Sugar & Fire - a bitter combination for charterers?

October 2013

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Earlier this month Copersucar’s sugar terminal at Santos was burned to the ground together with 180,000 tons of sugar. Thankfully no deaths nor serious injuries were reported. Estimates are that it will take at least six months to restore operations. Other terminals in the port were not affected. 

The consequence of the fire is severe delays to vessels at Santos port affecting both owners and charterers who have agreed to carry sugar from the Copersucar terminal. In most cases this will be under the Sugar Charter Party 1999.

Charterers will want to know: may they cancel the charterparty and, if not, will they be liable for demurrage?
The relevant clauses are:

“Clause 6 – Exceptions …… The Act of God, perils of the sea, fire on board, in hulk or craft, or on shore, crew, enemies, pirates and thieves, arrests and restraints of princes, rulers and people, collision, stranding and other accidents of navigation excepted, even when occasioned by negligence, default or error in judgement of the Pilot, Master, mariners or other servants of the Shipowners. Not answerable for any loss or damage arising from explosion, bursting of boilers, breakages of shafts, or any latent defect in the machinery or hull, not resulting from the want of due diligence by the Owner of the ship, or any of them, or by the Ship’s Husband or Manager.”

“Clause 28 – Strikes and Force Majeure … … In the event that whilst at or off the loading place or discharging place the loading and/or discharging of the vessel is prevented or delayed by any of the following occurrences: strikes, riots, civil commotions, lockouts of men, accidents and/or breakdowns on railways, stoppages on railway and/or river and/or canal by ice or frost, mechanical breakdowns at mechanical loading plants, government interferences, vessel being inoperative or rendered inoperative due to the terms and conditions of employment of the Officers and Crew, time so lost shall not count as laytime or time on demurrage or detention.”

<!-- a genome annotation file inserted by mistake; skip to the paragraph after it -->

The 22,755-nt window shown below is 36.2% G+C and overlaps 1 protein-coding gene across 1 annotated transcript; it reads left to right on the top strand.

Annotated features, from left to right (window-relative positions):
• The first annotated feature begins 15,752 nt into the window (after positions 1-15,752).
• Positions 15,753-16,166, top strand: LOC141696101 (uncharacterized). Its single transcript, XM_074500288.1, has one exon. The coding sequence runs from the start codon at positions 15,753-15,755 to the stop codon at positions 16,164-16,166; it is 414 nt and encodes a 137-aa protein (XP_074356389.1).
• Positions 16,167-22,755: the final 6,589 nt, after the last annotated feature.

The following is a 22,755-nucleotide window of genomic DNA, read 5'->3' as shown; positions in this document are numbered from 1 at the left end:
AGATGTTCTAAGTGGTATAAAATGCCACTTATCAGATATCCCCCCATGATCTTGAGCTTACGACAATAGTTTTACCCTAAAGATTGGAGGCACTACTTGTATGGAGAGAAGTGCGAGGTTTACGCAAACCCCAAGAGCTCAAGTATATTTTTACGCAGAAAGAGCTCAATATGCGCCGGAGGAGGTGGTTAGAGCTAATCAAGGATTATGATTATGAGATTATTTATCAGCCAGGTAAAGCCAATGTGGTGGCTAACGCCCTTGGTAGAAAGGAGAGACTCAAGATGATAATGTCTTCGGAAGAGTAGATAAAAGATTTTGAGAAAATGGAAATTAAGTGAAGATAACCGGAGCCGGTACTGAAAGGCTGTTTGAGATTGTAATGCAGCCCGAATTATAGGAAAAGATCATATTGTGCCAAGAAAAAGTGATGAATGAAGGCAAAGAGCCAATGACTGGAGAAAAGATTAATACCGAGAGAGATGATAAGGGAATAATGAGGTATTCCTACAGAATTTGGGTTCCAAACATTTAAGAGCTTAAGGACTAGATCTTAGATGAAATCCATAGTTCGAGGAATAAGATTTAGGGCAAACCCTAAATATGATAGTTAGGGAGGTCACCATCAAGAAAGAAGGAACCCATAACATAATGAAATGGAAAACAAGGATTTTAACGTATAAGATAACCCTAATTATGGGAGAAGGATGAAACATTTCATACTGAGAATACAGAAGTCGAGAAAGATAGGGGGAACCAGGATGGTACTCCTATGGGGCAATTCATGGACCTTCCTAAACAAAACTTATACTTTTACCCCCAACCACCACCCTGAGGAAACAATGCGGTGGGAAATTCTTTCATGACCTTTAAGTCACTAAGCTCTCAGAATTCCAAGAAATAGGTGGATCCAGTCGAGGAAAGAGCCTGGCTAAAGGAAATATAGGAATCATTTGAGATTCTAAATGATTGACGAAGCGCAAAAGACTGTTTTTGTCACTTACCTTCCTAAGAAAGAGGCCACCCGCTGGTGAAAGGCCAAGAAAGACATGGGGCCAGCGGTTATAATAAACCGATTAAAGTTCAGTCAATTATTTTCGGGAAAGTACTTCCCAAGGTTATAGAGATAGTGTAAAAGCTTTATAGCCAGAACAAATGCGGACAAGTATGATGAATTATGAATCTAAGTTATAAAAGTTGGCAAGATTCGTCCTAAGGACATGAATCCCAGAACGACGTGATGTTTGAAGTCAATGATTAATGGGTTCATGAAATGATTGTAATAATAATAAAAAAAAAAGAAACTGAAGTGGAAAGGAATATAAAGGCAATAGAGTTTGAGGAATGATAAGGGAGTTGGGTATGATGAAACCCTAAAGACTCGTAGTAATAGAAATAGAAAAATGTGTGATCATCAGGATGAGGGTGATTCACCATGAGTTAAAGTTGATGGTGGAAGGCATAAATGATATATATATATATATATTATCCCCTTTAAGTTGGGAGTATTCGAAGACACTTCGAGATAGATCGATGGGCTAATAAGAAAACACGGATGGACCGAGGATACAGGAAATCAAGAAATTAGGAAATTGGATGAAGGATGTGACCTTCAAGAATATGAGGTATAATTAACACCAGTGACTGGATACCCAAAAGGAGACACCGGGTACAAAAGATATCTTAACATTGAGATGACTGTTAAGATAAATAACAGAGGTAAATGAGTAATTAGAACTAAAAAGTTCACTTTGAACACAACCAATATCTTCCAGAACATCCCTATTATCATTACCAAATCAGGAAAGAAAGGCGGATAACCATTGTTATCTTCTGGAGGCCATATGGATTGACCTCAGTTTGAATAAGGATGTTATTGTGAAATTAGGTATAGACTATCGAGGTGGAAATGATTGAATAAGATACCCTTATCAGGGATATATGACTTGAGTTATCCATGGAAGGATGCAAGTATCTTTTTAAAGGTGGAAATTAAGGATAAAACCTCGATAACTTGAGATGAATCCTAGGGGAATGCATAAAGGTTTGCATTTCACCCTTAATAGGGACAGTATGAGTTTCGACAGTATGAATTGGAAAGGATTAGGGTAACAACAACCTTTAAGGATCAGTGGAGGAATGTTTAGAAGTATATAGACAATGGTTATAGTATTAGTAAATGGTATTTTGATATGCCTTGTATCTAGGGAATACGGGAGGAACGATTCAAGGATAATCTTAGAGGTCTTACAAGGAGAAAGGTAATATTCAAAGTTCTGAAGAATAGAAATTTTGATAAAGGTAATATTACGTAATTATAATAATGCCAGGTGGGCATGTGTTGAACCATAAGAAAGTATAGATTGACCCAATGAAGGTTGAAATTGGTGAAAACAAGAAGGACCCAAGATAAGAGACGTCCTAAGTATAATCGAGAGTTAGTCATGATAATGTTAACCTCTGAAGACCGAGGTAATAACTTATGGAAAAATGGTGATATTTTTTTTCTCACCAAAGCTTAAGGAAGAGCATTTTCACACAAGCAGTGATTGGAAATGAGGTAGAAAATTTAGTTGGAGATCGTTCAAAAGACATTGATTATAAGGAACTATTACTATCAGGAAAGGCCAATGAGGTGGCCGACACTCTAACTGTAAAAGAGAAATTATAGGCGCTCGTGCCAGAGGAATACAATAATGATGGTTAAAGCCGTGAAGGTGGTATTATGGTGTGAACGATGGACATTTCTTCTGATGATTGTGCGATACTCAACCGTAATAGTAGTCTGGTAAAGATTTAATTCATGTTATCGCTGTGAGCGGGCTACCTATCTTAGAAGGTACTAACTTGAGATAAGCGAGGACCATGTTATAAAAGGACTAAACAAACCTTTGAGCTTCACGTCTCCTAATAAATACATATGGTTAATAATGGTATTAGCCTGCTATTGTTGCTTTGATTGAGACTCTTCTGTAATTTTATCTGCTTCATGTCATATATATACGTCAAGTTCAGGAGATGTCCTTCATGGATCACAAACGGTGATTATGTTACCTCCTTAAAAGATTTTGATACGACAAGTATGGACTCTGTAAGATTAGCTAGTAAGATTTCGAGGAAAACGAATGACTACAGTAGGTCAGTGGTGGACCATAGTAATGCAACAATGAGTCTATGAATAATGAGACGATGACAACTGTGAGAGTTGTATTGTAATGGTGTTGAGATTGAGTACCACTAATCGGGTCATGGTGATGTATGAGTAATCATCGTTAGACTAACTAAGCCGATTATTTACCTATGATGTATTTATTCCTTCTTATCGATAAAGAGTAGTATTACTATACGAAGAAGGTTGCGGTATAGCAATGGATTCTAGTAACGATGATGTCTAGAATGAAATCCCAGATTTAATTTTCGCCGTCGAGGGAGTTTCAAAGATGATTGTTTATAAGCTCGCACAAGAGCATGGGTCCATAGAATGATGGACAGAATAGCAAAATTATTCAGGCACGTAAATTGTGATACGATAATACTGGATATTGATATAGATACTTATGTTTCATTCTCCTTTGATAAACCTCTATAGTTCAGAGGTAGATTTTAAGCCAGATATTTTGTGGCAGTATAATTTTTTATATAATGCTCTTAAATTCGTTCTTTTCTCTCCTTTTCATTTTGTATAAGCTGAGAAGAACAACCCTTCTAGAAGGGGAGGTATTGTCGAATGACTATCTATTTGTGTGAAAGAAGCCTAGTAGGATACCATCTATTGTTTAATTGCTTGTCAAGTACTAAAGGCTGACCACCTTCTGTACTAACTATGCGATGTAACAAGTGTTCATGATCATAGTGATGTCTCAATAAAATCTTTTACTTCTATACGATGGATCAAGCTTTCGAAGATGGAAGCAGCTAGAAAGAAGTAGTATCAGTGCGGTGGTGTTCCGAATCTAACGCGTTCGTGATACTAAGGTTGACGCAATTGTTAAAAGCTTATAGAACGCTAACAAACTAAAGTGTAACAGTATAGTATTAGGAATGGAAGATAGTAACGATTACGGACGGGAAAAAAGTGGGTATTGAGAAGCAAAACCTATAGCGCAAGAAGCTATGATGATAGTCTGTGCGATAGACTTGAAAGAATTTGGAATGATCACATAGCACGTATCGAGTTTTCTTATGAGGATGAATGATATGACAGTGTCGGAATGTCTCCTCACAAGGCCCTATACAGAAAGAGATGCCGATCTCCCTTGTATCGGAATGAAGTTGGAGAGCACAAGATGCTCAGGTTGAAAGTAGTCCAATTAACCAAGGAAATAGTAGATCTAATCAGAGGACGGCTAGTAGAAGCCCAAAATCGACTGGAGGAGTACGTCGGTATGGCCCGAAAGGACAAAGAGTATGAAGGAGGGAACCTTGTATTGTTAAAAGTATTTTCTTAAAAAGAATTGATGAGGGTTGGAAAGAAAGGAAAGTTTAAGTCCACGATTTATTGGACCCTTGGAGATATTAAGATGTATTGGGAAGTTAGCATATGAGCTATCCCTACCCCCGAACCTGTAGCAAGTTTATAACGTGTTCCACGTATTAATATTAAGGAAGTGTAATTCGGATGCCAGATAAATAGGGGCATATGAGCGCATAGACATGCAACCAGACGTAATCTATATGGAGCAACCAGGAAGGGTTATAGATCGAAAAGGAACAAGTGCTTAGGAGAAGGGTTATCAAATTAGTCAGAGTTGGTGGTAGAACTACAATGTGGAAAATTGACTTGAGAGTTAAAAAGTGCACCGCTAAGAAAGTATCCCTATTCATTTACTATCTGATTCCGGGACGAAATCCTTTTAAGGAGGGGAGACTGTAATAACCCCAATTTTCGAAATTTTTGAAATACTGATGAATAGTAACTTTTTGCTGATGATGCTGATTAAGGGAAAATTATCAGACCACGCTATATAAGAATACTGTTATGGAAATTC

May a charterer cancel the charterparty?

The Sugar Charter Party 1999 does not provide an express right to cancel in these circumstances. The charterer will therefore have to consider whether the charterparty can be said to be frustrated.

Frustration of contract is summarised as the legal termination of a contract due to unforeseen circumstances that (1) prevent achievement of it objectives, (2) render its performance illegal or (3) make it practically impossible to execute.

In order to rely on frustration, the charterer would have to show there is an unforeseeable change of circumstances which either makes the contractual obligation incapable of being performed, or which renders performance radically different from that which was envisaged. Mere inconvenience, hardship, additional expense or delay will not amount to frustration. In general, it’s very hard for a party to demonstrate frustration.